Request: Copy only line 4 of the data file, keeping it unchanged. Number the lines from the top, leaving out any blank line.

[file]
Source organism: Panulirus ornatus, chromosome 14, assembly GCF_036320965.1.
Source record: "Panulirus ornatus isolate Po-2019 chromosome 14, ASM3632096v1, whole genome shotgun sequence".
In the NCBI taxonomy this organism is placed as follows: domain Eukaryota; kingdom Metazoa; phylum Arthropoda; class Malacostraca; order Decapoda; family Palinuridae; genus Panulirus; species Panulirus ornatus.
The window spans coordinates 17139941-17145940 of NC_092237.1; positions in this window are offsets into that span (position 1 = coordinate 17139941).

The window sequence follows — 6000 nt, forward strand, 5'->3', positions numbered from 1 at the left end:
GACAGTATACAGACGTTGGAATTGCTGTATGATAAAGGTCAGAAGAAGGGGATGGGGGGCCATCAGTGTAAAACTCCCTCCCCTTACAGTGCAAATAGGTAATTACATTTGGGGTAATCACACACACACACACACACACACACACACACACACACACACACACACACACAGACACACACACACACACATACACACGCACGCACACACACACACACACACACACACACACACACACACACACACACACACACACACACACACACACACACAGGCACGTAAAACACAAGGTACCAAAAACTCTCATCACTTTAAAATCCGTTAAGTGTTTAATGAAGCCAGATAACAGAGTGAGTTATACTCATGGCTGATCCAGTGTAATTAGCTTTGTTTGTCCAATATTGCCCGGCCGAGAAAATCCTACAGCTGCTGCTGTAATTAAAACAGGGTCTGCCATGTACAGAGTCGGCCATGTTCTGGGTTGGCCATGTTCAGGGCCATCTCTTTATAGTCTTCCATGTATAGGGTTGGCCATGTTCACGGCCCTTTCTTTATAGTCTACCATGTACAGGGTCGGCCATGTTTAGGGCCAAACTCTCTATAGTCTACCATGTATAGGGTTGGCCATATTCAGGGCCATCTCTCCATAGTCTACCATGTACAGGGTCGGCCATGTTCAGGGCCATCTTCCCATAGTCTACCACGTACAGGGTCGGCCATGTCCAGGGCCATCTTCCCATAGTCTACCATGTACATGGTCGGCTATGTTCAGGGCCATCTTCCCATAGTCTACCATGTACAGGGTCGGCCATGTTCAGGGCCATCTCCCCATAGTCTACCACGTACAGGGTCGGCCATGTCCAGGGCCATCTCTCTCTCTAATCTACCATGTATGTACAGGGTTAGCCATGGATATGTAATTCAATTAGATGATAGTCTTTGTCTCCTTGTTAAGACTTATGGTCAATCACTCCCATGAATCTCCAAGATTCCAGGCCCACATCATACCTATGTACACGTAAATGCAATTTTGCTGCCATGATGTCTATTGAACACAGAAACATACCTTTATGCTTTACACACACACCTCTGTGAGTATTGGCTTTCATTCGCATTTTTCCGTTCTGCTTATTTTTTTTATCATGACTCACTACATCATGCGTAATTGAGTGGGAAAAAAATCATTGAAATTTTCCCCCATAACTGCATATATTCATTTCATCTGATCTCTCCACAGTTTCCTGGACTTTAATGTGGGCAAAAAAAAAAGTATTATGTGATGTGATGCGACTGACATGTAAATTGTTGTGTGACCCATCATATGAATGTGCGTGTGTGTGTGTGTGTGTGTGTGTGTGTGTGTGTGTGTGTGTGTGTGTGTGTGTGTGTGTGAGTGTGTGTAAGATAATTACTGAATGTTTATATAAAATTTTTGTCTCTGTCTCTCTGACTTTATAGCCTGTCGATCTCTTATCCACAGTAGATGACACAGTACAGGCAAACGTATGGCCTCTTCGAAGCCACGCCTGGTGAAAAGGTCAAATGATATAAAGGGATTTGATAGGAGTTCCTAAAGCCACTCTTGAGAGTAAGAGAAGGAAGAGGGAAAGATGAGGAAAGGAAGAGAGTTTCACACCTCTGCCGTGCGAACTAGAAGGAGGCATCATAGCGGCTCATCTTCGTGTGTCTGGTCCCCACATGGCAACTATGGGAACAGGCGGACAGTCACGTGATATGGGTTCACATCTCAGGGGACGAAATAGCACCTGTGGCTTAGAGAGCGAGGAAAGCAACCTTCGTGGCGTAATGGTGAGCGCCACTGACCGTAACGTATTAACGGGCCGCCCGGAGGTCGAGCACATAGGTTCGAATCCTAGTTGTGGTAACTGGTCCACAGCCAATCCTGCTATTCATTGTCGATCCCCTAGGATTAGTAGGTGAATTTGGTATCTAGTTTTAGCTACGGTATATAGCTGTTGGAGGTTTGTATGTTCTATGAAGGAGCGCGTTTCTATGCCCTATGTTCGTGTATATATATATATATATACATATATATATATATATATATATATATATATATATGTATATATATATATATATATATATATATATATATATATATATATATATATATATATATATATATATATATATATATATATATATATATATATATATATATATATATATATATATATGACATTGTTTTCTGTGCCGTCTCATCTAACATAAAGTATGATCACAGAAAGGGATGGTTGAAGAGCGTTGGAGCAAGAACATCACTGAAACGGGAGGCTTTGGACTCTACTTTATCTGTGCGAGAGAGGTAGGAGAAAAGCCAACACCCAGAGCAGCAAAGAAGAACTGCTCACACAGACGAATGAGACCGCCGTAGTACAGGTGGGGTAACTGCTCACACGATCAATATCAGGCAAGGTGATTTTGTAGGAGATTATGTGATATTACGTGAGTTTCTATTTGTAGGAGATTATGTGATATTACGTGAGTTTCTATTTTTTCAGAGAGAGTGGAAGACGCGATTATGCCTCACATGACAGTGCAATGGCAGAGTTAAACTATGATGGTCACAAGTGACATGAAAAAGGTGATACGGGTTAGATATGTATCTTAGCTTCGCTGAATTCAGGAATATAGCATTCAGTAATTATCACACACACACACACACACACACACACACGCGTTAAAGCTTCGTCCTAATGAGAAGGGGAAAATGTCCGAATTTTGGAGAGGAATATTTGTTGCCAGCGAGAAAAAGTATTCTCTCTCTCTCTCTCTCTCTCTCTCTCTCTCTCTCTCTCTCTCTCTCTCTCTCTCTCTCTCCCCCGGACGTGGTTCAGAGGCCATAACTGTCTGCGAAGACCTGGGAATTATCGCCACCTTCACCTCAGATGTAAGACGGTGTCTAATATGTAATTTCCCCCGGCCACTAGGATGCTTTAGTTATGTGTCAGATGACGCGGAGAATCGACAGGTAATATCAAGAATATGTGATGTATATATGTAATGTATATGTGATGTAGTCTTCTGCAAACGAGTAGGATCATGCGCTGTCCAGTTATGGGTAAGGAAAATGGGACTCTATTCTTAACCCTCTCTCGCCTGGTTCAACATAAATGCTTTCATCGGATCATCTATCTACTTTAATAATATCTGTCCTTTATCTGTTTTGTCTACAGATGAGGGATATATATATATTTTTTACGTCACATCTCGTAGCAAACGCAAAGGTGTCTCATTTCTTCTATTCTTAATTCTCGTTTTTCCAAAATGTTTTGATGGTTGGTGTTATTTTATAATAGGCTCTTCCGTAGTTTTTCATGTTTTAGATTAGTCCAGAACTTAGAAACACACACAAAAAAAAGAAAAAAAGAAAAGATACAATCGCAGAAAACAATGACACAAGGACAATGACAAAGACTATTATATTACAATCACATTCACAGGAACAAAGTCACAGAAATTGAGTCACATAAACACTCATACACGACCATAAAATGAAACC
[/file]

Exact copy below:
The window spans coordinates 17139941-17145940 of NC_092237.1; positions in this window are offsets into that span (position 1 = coordinate 17139941).